The Effect of Electric Vehicles on California Transportation Funding

Researchers projected future transportation revenue in California to explore what effect zero emission vehicles will have on it. Image: Mineta Institute
Researchers projected future transportation revenue in California to explore what effect zero emission vehicles will have on it. Image: Mineta Institute
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One of the arguments against raising the gas tax a few years ago was that, if California were to meet its goal of increasing the portion of electric vehicles on the road, the tax would bring in less money over time. If electric vehicles don’t pay for gas, they don’t pay taxes on it either. That’s why S.B. 1, which raised gas and diesel taxes, included a registration fee adjustment.

Every vehicle owner pays a Transportation Improvement Fee (TIF), which ranges from $25 to $175, depending on the value of the vehicle. And starting in 2020, owners of electric vehicles will begin paying a Road Improvement Fee (RIF) of $100, an amount that was supposed to approach what the average gas car driver pays in gas taxes annually.

Three researchers who have studied the ins and outs of gas taxes for years–Martin Wachs, professor emeritus at the UCLA Luskin Center, Hannah King of UCLA, and Asha Weinstein of the Mineta Institute–have just published a report estimating how much revenue that is likely to be.

Gas and diesel taxes, even at the new higher rates, will bring in less money over time. But even if electric vehicles are adopted at the current lackadaisical rate, the registration fees will largely make up for that loss in revenue.

And if California does reach its goal of five million zero-emission vehicles by 2030, the researchers estimate that revenues will be even higher.

That may seem surprising, since the assumption has been that increased adoption of electric vehicles is a threat to transportation revenue since drivers of those vehicles don’t pay gas taxes. But because the TIF is based in part on vehicle value, and new electric vehicles tend to have higher value than gas burners, as more zero-emission vehicles are adopted, TIF revenue will go up.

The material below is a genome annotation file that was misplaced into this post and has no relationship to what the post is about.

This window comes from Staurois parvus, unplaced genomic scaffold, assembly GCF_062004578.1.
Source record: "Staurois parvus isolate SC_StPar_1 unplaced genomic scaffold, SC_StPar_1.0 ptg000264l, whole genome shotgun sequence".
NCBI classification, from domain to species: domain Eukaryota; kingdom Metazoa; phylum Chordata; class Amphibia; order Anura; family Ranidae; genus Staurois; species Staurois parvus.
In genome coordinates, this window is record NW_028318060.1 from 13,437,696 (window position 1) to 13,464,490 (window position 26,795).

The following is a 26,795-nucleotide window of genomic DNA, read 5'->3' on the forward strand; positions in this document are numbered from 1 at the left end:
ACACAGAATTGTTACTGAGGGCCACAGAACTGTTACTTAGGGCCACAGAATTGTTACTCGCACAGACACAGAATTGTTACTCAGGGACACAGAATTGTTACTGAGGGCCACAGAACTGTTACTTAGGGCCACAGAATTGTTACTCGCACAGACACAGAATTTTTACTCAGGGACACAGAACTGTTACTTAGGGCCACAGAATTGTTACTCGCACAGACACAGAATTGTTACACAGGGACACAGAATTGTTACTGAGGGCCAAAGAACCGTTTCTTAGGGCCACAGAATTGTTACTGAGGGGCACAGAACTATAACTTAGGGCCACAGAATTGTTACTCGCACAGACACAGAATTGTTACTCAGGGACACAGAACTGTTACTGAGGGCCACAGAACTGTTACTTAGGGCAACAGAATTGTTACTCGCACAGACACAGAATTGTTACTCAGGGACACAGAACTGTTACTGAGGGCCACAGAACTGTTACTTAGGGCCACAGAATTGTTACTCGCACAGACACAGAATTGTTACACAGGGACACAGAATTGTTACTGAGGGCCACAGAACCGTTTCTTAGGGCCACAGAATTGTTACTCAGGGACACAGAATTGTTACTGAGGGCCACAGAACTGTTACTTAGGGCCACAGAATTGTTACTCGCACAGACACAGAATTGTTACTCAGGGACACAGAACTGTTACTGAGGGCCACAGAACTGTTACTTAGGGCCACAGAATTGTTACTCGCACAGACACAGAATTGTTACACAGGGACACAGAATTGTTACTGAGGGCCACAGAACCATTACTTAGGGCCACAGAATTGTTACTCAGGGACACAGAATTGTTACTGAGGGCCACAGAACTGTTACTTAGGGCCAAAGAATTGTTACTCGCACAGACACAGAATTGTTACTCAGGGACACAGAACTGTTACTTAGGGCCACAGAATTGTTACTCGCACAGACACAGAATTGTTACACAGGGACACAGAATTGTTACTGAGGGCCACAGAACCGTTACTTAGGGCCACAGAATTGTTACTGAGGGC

Of course there are a lot of assumptions behind these estimates, from how quickly zero-emission vehicles are adopted to population size and the overall number of vehicles being driven. Other hard-to-guess factors include the fuel efficiency of the overall fleet–especially given current federal resistance to increasing it–the price of gasoline, and how much people will drive.

The researchers used sources such as a national projections from the US Energy Information Administration where they could. Details on their sources and methodology can be found in the report.

They estimate that the $8 billion in revenue collected in 2018, the first year of S.B. 1, will increase to $11 billion by 2020. After that, revenues fall, but they go back up. By 2040, they project $9 billion in revenues in their “low-adoption” scenario and $11 billion under a scenario where California aggressively adopts zero emission vehicles.

The California Transportation Commission continues to explore other ways to raise transportation revenue, such through road-user charges that drivers would pay per mile driven. But this study shows that even without such a system, there will be a continuous source of money to maintain and improve California’s highways, streets, and roads–and that it was a very good idea for the legislature to make sure S.B. 1 included a way for electric vehicles to contribute.

1 thought on The Effect of Electric Vehicles on California Transportation Funding

  1. Thanks for reporting on this study. It’s rather ironic that it was released the same month that UC Berkeley released a study evaluating whether EVs should pay a mileage fee (reported by Laura Bliss of CityLab).
    I think the two compliment each other nicely. I think a mileage fee is about a decade away, with the notable exception for the Beaver State (Oregon is always the exception).

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Relying on the gas tax instead of replacing it with mileage-based driving fees could cost Oregon $340 million over 10 years, according to the state DOT. Image: ODOT

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